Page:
In the past few weeks, fans of the iconic sci-fi comedy franchise Ghostbusters have been treated to a bevy of on-set photos and tidbits from director Paul Feig’s Twitter page. The man is most best known for his raunchy comedy films 2010’s Bridesmaids, 2013’s The Heat and this year’s Spy. All films have a certain risqué flavor to them and each star Hollywood leading goofball Melissa McCarthy. The Ghostbusters reboot also stars McCarthy, along with fellow Bridesmaid Kristen Wiig and Saturday Night Live young bloods Kate McKinnon and Leslie Jones. The film promises to provide a fresh take on the 31-year-old franchise while at the same time, honoring the memory of Ivan Reitman’s timeless 1984 film and its 1989 sequel, both starring Bill Murray, Dan Aykroyd, Harold Ramis and Ernie Hudson.
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When it comes to comedy this day and age, movie executives don’t look very far. There are only a handful of reliable actors who can tickle an audience’s funny bone. One such person has been making waves in recent years, making a name for herself and cementing her presence in the realm of filmed entertainment. That individual is Melissa McCarthy and ever since 2011’s Bridesmaids and her work in the popular sitcom Mike & Molly, she has been making viewers laugh pretty consistently. Her latest film Spy is a fun big budget action comedy that continues to showcase the actress’ talent in the comedy arena while offering some pretty decent action sequences courtesy of the strong cast and filmmaker Paul Feig.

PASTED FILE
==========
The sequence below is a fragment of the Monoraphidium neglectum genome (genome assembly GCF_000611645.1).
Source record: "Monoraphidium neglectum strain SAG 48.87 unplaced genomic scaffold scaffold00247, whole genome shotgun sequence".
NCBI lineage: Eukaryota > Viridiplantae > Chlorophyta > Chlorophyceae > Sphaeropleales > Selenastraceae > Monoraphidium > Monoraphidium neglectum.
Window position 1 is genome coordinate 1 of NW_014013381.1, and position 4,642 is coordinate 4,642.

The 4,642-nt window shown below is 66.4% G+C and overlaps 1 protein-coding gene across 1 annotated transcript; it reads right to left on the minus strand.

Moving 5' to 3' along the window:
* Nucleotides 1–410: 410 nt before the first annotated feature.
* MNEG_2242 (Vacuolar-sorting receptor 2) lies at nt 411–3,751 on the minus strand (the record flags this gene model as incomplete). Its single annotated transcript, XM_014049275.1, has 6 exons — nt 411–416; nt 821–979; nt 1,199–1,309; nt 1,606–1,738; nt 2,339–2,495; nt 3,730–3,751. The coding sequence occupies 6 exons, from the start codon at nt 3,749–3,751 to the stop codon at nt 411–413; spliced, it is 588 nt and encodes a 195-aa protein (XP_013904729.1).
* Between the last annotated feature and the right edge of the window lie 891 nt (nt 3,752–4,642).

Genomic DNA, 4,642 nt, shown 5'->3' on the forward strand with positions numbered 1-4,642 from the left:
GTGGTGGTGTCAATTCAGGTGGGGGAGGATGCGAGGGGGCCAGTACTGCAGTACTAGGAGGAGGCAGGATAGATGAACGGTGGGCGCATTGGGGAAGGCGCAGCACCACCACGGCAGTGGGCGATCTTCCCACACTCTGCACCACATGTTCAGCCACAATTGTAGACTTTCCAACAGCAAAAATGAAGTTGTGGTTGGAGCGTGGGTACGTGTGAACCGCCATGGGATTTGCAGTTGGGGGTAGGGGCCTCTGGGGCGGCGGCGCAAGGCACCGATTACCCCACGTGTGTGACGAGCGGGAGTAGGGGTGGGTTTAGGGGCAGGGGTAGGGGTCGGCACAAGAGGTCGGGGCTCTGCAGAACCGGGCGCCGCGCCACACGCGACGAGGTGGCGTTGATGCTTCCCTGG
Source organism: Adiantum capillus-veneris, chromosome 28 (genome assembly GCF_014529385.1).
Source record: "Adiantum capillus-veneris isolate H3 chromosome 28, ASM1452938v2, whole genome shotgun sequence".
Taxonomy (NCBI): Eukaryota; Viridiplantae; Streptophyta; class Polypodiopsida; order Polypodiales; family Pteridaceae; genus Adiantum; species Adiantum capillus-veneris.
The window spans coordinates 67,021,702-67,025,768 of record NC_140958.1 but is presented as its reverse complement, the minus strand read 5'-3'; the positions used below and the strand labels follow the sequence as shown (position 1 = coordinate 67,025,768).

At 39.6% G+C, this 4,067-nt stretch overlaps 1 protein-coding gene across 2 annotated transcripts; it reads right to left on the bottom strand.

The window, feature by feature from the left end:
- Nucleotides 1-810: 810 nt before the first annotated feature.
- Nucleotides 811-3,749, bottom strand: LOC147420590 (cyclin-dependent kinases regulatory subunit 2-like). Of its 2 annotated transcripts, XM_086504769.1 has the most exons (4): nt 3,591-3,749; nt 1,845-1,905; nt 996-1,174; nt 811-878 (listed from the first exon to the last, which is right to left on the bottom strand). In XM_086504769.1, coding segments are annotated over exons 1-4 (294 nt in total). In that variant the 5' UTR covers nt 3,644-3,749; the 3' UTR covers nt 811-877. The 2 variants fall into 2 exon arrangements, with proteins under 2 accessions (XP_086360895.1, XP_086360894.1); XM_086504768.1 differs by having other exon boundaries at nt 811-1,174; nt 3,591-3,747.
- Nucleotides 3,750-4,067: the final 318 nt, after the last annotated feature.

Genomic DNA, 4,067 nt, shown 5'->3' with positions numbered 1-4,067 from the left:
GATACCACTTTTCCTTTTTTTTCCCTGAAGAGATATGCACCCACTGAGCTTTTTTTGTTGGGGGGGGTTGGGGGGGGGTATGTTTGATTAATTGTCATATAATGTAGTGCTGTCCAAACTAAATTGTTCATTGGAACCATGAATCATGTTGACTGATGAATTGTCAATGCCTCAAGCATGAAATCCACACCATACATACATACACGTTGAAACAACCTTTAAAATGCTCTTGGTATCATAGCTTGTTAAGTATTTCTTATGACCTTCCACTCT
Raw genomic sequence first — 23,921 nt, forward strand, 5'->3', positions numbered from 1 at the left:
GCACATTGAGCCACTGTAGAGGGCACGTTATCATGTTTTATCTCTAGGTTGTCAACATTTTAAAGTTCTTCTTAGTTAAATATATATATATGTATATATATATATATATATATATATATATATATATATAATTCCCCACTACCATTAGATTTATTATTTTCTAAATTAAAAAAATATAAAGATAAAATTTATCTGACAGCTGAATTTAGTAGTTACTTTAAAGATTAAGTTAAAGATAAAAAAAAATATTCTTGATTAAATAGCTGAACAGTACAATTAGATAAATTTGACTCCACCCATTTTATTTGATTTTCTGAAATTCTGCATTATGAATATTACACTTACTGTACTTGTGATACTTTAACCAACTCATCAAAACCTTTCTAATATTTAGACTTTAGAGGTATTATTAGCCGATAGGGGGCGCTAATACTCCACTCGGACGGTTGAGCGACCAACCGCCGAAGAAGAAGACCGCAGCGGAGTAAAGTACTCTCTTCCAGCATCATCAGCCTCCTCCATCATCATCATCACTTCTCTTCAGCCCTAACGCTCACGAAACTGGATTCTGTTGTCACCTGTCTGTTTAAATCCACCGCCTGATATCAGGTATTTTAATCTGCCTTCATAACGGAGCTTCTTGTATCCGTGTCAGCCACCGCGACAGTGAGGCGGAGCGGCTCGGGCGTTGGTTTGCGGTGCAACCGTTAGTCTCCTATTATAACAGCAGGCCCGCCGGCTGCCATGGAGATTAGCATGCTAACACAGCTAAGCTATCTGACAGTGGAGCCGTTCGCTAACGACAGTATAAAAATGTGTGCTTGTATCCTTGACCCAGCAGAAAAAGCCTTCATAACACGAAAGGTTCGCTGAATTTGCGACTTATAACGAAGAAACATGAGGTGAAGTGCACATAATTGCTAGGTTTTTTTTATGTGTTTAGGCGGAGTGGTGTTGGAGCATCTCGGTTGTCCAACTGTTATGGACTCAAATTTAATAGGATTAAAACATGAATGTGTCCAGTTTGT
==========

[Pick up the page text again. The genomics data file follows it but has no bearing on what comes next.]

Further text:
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Few actors these days can play themselves on screen and get away with it. To be comfortable in one’s skin while entertaining the masses is a rarity but when it happens, it’s really a beautiful thing. Bill Murray has been a strong example of this for a while now. In fact, much of his career and many of his most notable roles are Bill being Bill. He’s won awards just for playing himself. His latest dramedy St. Vincent continues this trend and the results are actually pretty outstanding. With a great supporting cast, a bittersweet script and an overall offbeat style, this is one of Murray’s best films yet.
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